Rapidly Changing Form of Learning and How Africa is Being Left Behind

Rapidly Changing Form of Learning and How Africa is Being Left Behind

Few years ago…

ME: Excuse me sir, why are we still trying to memorize conversions in this course. We have Google to help us do that anytime any day.

If I travel to China today and I needed to buy a kilogram of meat there and I have Naira, all I have to do is check Google to know the conversion rate to Yen.

So why is the major part of this course about how to convert from one unit to another and another?

{the whole class laughs}

PROFESSOR: He asked a good question everyone. However, young man, it is essential you know all these in your head as a physicist, should in case someone asks you in an important interview in the future.

Well, this happened in my final year in school, and I’m still trying to wrap my head around the answer I was given to see if it was tenable enough to have a course in order to memorize conversion units.

While I might understand that it is important to know the conversion units by heart, it is however a better approach if we had a lot of practicals which lead to calculations where these conversions will be done. That is a more effective approach.

But you see, this is Africa where we are just so used to the status quo and also conventional way of things that we do not see a need to change and evolve. If you ever suggest this in Africa, you are termed a rebel.

Now, let’s talk about the internet and see its bright side because we have gotten accustomed to the negative use, and it has been the language on the lips of our African parents that they discourage people from using the internet.

They are not happy when their kids or children say he or she works online, spend all day with a laptop.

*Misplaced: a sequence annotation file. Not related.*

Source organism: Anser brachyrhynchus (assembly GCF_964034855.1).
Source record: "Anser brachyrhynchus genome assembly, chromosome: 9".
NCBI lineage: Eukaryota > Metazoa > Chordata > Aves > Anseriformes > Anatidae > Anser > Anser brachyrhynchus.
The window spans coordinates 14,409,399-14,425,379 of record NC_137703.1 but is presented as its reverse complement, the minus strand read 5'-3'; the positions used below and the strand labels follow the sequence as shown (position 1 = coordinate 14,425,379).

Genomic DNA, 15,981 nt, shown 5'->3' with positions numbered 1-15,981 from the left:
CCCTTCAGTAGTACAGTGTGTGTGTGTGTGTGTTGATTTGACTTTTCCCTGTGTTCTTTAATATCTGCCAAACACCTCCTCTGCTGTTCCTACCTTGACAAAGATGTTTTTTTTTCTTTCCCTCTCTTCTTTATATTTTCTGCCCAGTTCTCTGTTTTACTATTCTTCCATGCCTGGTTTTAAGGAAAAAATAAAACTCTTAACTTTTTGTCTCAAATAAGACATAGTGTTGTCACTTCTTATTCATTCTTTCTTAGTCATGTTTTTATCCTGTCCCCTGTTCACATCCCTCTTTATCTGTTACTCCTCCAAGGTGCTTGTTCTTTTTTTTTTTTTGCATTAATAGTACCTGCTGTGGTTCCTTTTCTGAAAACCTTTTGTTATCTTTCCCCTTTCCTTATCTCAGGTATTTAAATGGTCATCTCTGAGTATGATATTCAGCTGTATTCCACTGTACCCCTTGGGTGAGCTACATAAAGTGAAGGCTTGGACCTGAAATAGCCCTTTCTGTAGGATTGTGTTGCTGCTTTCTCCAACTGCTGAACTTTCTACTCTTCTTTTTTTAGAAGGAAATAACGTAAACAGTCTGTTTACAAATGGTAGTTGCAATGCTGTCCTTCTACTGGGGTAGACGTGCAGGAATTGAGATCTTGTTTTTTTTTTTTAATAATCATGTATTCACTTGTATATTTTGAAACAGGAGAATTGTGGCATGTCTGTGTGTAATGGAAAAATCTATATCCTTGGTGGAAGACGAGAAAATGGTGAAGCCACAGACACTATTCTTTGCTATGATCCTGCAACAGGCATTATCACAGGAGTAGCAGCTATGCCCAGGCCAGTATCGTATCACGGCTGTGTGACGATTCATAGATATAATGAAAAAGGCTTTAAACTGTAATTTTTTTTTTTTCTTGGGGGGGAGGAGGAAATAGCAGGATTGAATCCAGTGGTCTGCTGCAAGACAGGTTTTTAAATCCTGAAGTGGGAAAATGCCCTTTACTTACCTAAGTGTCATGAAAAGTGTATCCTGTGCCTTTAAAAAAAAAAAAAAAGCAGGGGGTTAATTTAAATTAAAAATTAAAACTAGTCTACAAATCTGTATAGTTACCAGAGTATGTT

Like I said, that is Africa for you. A quick hint about myself and how I was able to totally build myself to a reasonable level in self business strategy, content marketing, social media strategy, content writing. I built myself professionally thanks to the blessing of the internet.

While I might not want to talk about the fact that I didn’t learn anything in my undergraduate days despite the fact that my grades were speaking of being a second class upper, I feel I could have learnt something better if I sat at home to learn physics (a specialized part) in the space of five years online.

Now, before you jump on the comment section to educate me on how you learn better in school, I will say it doesn’t apply to everyone; so my case is just one in 3 real life scenarios anyways.

Now, that a lot of you are done with school and probable working, are you aware that the internet is the fastest place to get very relevant information and even very quality education?

If you are not, I really don’t know how you check for country time zones if you have an online meeting with someone in another country with different time zones of which I have countless times.

This is Nigeria and Nigeria is in Africa, a lot of us spend so much on internet monthly despite it’s expensive rate.

I spend at least N5,000 (five thousand Naira on internet subscription monthly) and I spend it on YouTube, LinkedIn, Facebook, Medium and Whats-app.

I learn a lot and network on all these platforms. A lot of you also do the same. It keeps you up to date with the knowledge of the real world and makes you stay relevant with the world of work and mind you, you can only be relevant in the world of work if you have updated knowledge.

The question I have been asking myself for 1 year and 5 months now is that; why hasn’t the African educational system incorporated it yet? Why?

There are some things that are better learned online, seen online than sitting in a classroom for hours to learn.

Conversion rates are better googled than made a course, the 20 elements are better made assignments to be googled than made a course to write an exam for.

We are spending so many years in school in Africa and the result is poor. Thanks to a lot of information that can be easily learnt online or even irrelevant ones that are still made courses.

Universities in other parts of the world now have online platform for distant learners and also as a medium for students to update themselves with the knowledge, and remind themselves what they were taught.

I think that is a pretty good idea.

If Africa wants to develop, it needs to implement technology in the educational system, and we can see the continent has not chosen that development path. Quite sad anyways. Do we wait on the government to build it for us?

Well, yes! However, with the type of government we have, that will take decades; so someone else has to build it.

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